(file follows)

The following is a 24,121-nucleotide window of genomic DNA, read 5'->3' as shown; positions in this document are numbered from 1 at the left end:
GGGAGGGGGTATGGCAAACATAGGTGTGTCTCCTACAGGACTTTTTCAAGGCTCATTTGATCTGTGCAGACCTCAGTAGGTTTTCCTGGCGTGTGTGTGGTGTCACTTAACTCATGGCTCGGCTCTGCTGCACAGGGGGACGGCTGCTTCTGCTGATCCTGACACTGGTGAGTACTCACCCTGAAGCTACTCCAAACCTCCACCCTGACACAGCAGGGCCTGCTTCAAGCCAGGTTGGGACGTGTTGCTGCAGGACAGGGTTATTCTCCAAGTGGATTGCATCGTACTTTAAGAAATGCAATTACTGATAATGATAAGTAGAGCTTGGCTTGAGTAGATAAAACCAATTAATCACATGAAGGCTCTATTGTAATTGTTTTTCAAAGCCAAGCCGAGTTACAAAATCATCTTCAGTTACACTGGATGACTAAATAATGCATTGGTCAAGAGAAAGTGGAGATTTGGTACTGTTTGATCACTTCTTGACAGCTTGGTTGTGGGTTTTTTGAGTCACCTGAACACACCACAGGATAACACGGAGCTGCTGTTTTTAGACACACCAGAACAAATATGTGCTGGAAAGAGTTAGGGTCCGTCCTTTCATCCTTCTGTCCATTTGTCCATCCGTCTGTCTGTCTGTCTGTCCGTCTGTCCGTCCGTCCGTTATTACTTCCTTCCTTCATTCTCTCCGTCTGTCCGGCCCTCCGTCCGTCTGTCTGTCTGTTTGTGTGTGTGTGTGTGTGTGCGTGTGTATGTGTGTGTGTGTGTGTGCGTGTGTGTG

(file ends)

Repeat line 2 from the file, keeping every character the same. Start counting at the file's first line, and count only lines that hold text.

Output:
GGGAGGGGGTATGGCAAACATAGGTGTGTCTCCTACAGGACTTTTTCAAGGCTCATTTGATCTGTGCAGACCTCAGTAGGTTTTCCTGGCGTGTGTGTGGTGTCACTTAACTCATGGCTCGGCTCTGCTGCACAGGGGGACGGCTGCTTCTGCTGATCCTGACACTGGTGAGTACTCACCCTGAAGCTACTCCAAACCTCCACCCTGACACAGCAGGGCCTGCTTCAAGCCAGGTTGGGACGTGTTGCTGCAGGACAGGGTTATTCTCCAAGTGGATTGCATCGTACTTTAAGAAATGCAATTACTGATAATGATAAGTAGAGCTTGGCTTGAGTAGATAAAACCAATTAATCACATGAAGGCTCTATTGTAATTGTTTTTCAAAGCCAAGCCGAGTTACAAAATCATCTTCAGTTACACTGGATGACTAAATAATGCATTGGTCAAGAGAAAGTGGAGATTTGGTACTGTTTGATCACTTCTTGACAGCTTGGTTGTGGGTTTTTTGAGTCACCTGAACACACCACAGGATAACACGGAGCTGCTGTTTTTAGACACACCAGAACAAATATGTGCTGGAAAGAGTTAGGGTCCGTCCTTTCATCCTTCTGTCCATTTGTCCATCCGTCTGTCTGTCTGTCTGTCCGTCTGTCCGTCCGTCCGTTATTACTTCCTTCCTTCATTCTCTCCGTCTGTCCGGCCCTCCGTCCGTCTGTCTGTCTGTTTGTGTGTGTGTGTGTGTGTGCGTGTGTATGTGTGTGTGTGTGTGTGCGTGTGTGTG